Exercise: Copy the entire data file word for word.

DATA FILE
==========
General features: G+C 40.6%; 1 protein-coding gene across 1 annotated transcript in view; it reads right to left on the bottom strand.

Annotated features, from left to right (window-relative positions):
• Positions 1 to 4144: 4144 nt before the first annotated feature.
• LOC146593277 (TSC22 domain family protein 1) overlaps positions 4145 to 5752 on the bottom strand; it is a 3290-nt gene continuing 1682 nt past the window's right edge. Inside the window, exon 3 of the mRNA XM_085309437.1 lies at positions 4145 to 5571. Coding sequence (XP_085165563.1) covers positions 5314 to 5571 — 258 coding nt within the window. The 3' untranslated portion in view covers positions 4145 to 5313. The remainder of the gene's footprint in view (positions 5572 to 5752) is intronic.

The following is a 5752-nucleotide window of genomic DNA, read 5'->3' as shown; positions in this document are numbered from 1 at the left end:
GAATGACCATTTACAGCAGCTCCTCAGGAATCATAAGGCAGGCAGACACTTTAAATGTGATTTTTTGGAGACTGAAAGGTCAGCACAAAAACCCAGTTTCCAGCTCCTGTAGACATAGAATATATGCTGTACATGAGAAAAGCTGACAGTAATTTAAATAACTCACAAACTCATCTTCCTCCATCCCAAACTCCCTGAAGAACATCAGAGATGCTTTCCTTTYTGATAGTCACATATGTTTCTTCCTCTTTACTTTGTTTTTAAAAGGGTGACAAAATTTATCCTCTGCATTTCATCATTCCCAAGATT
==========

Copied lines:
General features: G+C 40.6%; 1 protein-coding gene across 1 annotated transcript in view; it reads right to left on the bottom strand.

Annotated features, from left to right (window-relative positions):
• Positions 1 to 4144: 4144 nt before the first annotated feature.
• LOC146593277 (TSC22 domain family protein 1) overlaps positions 4145 to 5752 on the bottom strand; it is a 3290-nt gene continuing 1682 nt past the window's right edge. Inside the window, exon 3 of the mRNA XM_085309437.1 lies at positions 4145 to 5571. Coding sequence (XP_085165563.1) covers positions 5314 to 5571 — 258 coding nt within the window. The 3' untranslated portion in view covers positions 4145 to 5313. The remainder of the gene's footprint in view (positions 5572 to 5752) is intronic.

The following is a 5752-nucleotide window of genomic DNA, read 5'->3' as shown; positions in this document are numbered from 1 at the left end:
GAATGACCATTTACAGCAGCTCCTCAGGAATCATAAGGCAGGCAGACACTTTAAATGTGATTTTTTGGAGACTGAAAGGTCAGCACAAAAACCCAGTTTCCAGCTCCTGTAGACATAGAATATATGCTGTACATGAGAAAAGCTGACAGTAATTTAAATAACTCACAAACTCATCTTCCTCCATCCCAAACTCCCTGAAGAACATCAGAGATGCTTTCCTTTYTGATAGTCACATATGTTTCTTCCTCTTTACTTTGTTTTTAAAAGGGTGACAAAATTTATCCTCTGCATTTCATCATTCCCAAGATT